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Bucs

King and his court look like jesters

By GARY SHELTON, Times Sports Columnist

© St. Petersburg Times, published December 24, 2002


TAMPA -- Blame it on Shaun King. That's what I say.

After all, if you review the film closely, you will discover this: King didn't cover a Steelers receiver all night.

Not only that, not once did he put a decent pass rush on Tommy Maddox.

And if you're particularly harsh, you will notice he also did not block a soul. Not one.Yep, if you check the final summary, you'll find King didn't make a tackle, catch a pass or hit a punt. Dang the guy.

To be fair, King didn't do a lot at quarterback, either, and the world being the way it is, that's probably going to get most of the noise today. After two seasons in mothballs, King dared to play, well, like a guy who had been two seasons in mothballs. Because of it, some of the beloved has worn off him.

They let each other down Monday night, King and his court. The Bucs gave their quarterback no chance, and in return, he gave them none either. They merely shared misery.

Go ahead, then. Yell about King.

Maybe it will keep your mind off the things that are really wrong.

Let's face it. In Tampa Bay, people were hoping for a little more storybook out of King. He always has been a popular player around here, a local hero who is easy to like. King has spent the past 31 games on a shelf in the equipment room, stored away with orange jerseys and Alvin Harper's finger, but people expected him to come off the bench like some Broadway understudy and steal the show.

From the looks of the game plan, the Bucs must have expected it, too. The team has spent all season asking too much of Brad Johnson, and with Johnson out, it turned to King and asked too much of him.

Consider this: The Bucs, with King and his rusty arm at quarterback, passed on eight of their first 11. Does that make any sense? On a night it was obvious King was going to have to shake some cobwebs out of his shoulder, why not be a little more conservative? Why not try to -- here's an idea -- run the ball?

As it was, King's second pass of the night was picked off by Pittsburgh's Chad Scott, who returned it for a touchdown, and the ugly was on. King threw high and low and wide. In all, he hit only 9 of 26 for 73 yards before he was pulled, mercifully, in the third quarter. No matter the circumstances, that's a bad night.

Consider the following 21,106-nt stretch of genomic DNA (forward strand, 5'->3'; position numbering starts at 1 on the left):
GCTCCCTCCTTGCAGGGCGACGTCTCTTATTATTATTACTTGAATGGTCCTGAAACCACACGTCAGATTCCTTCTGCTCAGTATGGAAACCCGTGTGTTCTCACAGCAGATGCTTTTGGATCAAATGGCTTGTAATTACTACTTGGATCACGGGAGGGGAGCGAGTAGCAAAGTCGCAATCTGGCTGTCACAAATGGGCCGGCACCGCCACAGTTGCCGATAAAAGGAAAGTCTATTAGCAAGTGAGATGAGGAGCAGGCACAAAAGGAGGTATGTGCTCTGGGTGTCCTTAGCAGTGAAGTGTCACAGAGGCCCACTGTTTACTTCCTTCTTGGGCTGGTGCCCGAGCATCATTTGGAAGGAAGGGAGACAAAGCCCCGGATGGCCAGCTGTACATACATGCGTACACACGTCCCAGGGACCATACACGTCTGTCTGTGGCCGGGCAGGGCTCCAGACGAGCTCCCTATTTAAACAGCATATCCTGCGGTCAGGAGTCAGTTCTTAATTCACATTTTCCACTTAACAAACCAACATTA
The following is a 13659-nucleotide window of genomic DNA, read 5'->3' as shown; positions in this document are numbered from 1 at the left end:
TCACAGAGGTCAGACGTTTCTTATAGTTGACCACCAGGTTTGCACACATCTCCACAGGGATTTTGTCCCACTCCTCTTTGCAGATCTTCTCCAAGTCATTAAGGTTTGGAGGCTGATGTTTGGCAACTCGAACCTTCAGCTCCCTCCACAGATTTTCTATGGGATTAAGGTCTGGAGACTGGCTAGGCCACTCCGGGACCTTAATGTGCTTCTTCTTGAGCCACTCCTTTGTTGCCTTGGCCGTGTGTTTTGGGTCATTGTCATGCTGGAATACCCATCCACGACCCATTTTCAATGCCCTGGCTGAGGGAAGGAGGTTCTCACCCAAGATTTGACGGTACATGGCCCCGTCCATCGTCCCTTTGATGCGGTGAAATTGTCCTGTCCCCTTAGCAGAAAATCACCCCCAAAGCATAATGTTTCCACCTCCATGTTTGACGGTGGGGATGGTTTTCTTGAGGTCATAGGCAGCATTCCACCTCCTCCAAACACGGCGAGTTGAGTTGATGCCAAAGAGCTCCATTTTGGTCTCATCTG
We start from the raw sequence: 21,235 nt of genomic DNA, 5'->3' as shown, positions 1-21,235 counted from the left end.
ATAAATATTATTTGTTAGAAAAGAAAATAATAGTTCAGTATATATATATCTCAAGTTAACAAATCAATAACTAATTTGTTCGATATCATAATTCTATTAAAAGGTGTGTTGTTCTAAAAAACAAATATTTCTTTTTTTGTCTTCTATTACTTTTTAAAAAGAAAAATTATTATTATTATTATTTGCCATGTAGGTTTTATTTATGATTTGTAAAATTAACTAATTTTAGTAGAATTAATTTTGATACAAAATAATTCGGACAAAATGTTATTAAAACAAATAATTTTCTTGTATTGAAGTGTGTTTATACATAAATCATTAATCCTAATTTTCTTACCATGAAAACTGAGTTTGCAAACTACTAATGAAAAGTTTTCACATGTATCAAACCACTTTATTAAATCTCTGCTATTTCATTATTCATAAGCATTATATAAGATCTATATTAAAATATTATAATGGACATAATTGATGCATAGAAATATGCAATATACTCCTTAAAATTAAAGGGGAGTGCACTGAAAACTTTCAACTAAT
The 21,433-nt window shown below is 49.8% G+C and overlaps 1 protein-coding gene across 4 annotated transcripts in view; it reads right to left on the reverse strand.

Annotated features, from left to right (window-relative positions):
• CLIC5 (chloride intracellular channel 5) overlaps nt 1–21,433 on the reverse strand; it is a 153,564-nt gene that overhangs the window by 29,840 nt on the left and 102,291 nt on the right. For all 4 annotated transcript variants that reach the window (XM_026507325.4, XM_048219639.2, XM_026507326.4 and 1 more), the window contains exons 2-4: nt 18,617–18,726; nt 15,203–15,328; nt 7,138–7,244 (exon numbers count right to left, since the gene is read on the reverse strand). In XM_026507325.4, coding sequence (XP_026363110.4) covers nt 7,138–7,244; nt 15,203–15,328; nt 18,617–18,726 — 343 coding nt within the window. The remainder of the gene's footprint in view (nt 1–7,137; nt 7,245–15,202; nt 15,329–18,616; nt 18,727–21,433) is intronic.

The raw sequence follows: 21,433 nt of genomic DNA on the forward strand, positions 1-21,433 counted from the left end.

"I have to learn from it," King said. "I'll come out next week and be a lot better. I did a lot of good things out there, but I left some plays out there. It was not a good half of football."

You have to feel somewhat for King, who believed his career was going along swimmingly with the 4-1 stretch run in 1999 and the 10-6 record as a starter the following season. All of that despite two fired offensive coordinators, a string of receivers out to prove they couldn't play and an offensive line picked from the studio audience. A lot of quarterbacks ask for extensions at that point; King was shown the bench.

That said, you have to play better than this. The league is full of understudies who waited for the chance to get their careers out of a graveyard and succeeded. Maddox, by contrast, spent years selling insurance and trying to convince policy holders that, yes, he really had been a quarterback once. Honest.

Instead, this. Such is the nightmare for every backup quarterback. Your chance finally comes, and this is what you get? At the end of the debacle, King had a quarterback rating of 4.9. That's not a quarterback rating; that's a grade-point average. Better yet, that's the temperature that might be waiting for the Bucs in Green Bay.

Today, that should be more of a concern to the Bucs than King. As soon as Brad Johnson is healthy, and perhaps even if he doesn't, King won't be the quarterback. If the Bucs don't go deep into the playoffs, you'll be blaming others.

Look at the rest of this team, however, and there are growing concerns as the playoffs approach. This was the second straight subpar effort, and the defense appears to be springing leaks. Against Detroit, it was the run defense. Against the Steelers, it was the pass defense.

For most of the game, the Steelers overwhelmed the Bucs. Pittsburgh looked quicker, stronger, more creative, and as a result, the Steelers did pretty much what they wished. After a while, you started looking for Bradshaw, Swann, Harris and the rest of those guys.

What might the score have been if the Bucs weren't fired up by Lee Flowers, and if it weren't Monday night, and if there weren't so many playoff implications?

Go ahead, then. Vent your spleen in the general direction of King, who went from yesterday's hero to yesterday's news. Debate Rob Johnson and his renewed candidacy for No.2, if you wish.

Behind that debate, however, the important topic is this: The Bucs appear to be a flawed, wounded team in need of a road map. And gloves.

Keep that in mind as you worry about Johnson's bad back.

If he's going to lift a load such as this, he had better be healthy.

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